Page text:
SCREWED BY SCULLEY?

March 28, 2018

Another Side Deal...

 

An apartment complex next to the Hays Street Bridge was given approval Friday, March 23, 2018 — with a list of conditions — by City Manager Sheryl Sculley.  The decision came as a shock to the East Side residents.

 

East Side residents have been fighting the project because we argue it would tower over the iconic bridge and nearby historic homes.

Earlier this month, the city’s Historic and Design Review Commission rejected the project on a 5-3 vote. That vote marked its second failure before the HDRC. The commission also voted it down in December after another contentious, hours long meeting.

 

After the news broke, protesters gathered on Monday, March 26, 2018 and stated, "San Antonio is a Historic City and with now this out of state investors want to redo the city's skylines by knocking down building instead of renovating."   "These backroom deals have got to stop," said Graciela Sanchez, director of the Esperanza Peace and Justice Center. "And they stop with the Hays Street Bridge."

 

                                    THE BEAUTIFUL HAYS STREET BRIDGE 

 

In a memo last week to developer Mitch Meyer, Sculley said the city supports a “viable project” that is “respectful of the historic Hays Street Bridge and that addresses design concerns” raised by residents and the city’s Historic and Design Review Commission. The HDRC had twice denied approval of the project — once in December and again on March 9, after the panel was presented a revised design plan.

 

“At the moment, it seems like a city without a heart,” Mario Salas, former Councilman of District 2 told more than 50 people at a demonstration and vigil on the bridge.

 

The Cherry Street land, donated to the city by beer distributor BudCo, was sold in 2012 to Alamo Beer for a brewery. But the Hays Street Bridge Restoration Group sued the city, which it claimed had agreed the land would be used for a park. Alamo Beer owner Eugene Simor built the brewery on the south side of the bridge and deeded the land to Meyer. The restoration group has asked the Texas Supreme Court to review a 4th Court of Appeals ruling in favor of the city over use of the land.

 

Instead, the City Manager found the reason to push forward quickly overturning the will of the people.   The City Manager's power is not as an elected official, she is the POWER.  City Council members have not responded to what the community calls "abuse of power."

 

Darryl Steadman, son of engineer Douglas Steadman, who worked for decades to save the bridge, said his father had told him just before he died on Feb. 12, that “those crooks” stole the land.

 

“I don’t know what else to call it except corrupt,” the younger Steadman, speaking of the latest development in the contentious saga, told the group Monday.

In the latest case, Sculley and the city’s historic preservation and planning staff have required 11 stipulations, including design changes to provide a “publicly accessible view” of the 1880s wrought iron, 353-foot bridge. Sculley also has asked Meyer to meet with the architectural review committee of the historic Dignowity Hill neighborhood. Other conditions include screening of mechanical building components from public view and alternations to spacing and height, to preserve sight lines to and from the bridge.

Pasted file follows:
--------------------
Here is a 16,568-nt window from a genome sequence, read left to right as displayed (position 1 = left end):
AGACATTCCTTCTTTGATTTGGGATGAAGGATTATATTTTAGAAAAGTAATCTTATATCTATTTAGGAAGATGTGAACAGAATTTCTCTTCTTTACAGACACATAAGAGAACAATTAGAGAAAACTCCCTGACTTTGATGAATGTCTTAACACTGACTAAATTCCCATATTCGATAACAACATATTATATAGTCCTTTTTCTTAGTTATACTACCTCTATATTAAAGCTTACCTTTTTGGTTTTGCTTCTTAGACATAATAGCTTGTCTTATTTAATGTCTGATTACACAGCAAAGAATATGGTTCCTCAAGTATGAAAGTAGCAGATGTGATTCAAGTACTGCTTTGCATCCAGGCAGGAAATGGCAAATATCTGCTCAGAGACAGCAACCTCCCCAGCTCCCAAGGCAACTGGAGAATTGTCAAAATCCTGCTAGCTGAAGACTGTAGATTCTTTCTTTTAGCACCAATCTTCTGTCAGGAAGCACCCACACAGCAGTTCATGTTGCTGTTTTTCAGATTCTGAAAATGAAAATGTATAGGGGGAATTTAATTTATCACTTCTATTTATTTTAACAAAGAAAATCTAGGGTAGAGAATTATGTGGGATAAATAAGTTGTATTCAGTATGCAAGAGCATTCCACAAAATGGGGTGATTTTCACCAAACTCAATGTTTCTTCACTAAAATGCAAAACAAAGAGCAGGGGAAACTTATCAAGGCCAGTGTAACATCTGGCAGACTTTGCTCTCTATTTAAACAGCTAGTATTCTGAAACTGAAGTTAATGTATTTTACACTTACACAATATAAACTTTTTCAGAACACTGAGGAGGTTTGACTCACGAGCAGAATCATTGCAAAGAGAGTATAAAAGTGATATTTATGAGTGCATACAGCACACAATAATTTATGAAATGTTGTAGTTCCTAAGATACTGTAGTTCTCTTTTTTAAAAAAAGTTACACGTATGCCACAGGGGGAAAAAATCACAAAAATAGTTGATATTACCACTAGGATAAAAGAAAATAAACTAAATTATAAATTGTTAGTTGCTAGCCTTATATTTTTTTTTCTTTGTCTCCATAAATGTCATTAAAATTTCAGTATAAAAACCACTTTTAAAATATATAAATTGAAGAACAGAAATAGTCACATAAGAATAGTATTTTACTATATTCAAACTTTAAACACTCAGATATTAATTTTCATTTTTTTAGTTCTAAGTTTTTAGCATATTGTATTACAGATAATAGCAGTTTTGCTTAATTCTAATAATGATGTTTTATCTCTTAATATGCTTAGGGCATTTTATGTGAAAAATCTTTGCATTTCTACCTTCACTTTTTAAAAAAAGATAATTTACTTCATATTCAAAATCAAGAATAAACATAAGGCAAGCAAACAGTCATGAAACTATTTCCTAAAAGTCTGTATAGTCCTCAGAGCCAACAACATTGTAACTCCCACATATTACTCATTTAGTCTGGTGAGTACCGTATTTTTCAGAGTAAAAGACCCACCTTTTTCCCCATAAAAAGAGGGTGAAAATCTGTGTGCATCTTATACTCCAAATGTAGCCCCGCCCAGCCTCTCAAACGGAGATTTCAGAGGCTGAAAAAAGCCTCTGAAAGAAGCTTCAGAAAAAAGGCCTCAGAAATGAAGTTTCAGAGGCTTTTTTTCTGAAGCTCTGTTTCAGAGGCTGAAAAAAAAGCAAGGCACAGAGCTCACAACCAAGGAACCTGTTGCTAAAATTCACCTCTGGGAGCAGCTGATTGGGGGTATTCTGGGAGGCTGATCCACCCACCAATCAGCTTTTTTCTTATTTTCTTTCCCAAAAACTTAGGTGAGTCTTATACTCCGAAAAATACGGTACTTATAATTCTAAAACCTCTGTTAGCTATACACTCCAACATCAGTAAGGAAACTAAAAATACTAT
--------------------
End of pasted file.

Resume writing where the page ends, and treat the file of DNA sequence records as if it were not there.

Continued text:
Sculley is making the case that it is the need for housing that is the priority.   But housing for who?   This is her bold vision to re-gentrify the East Side at the entry point and create the growth that she envisions.

 

One person said, "This is a prime example of abuse of authority, East Side residents rejected this project and this idiot [Sculley] authorizes it so why even ask?   This is to much and how much of a pay off is she getting out of this project?  Or who is getting the pay off?  This woman needs to go regardless of what City Council has to say.

 

But the legal fight comes late for residents such as Celeste Orta, who returned to the nearby neighborhood in 2014 after graduating from college. When she moved in with her 89-year-old grandmother a few blocks from the Hays Street Bridge, she discovered rising property values had already displaced many of her neighbors.

 

"I wondered what happened to the strong black and brown community I left," said Orta, whose family has lived in the East Side neighborhood for more than 100 years. "Now I'm worried I won't be able to stay here on a teacher's salary."  

 

Attendees said the five-story structure proposed by developer Mitch Meyer would block residents' views of the bridge, once the primary connection between downtown and the predominantly African-American East Side. They also worry the 147-unit structure would hasten gentrification of surrounding neighborhoods.

"Does the richest City Manager in the land really care about what Black and Brown people can afford?"  said Nora Williams   

 

The crowd at the protest — many holding signs that read "Culture over gentrification" and "Puente para la gente" — booed when Sanchez and other speakers mentioned the city's lengthy track record of coddling developers.  Civil Rights leader Nettie Hinton spoke to their hearts and stated "Do not let the city run over us on this issue.  This is about our future!"

 

 

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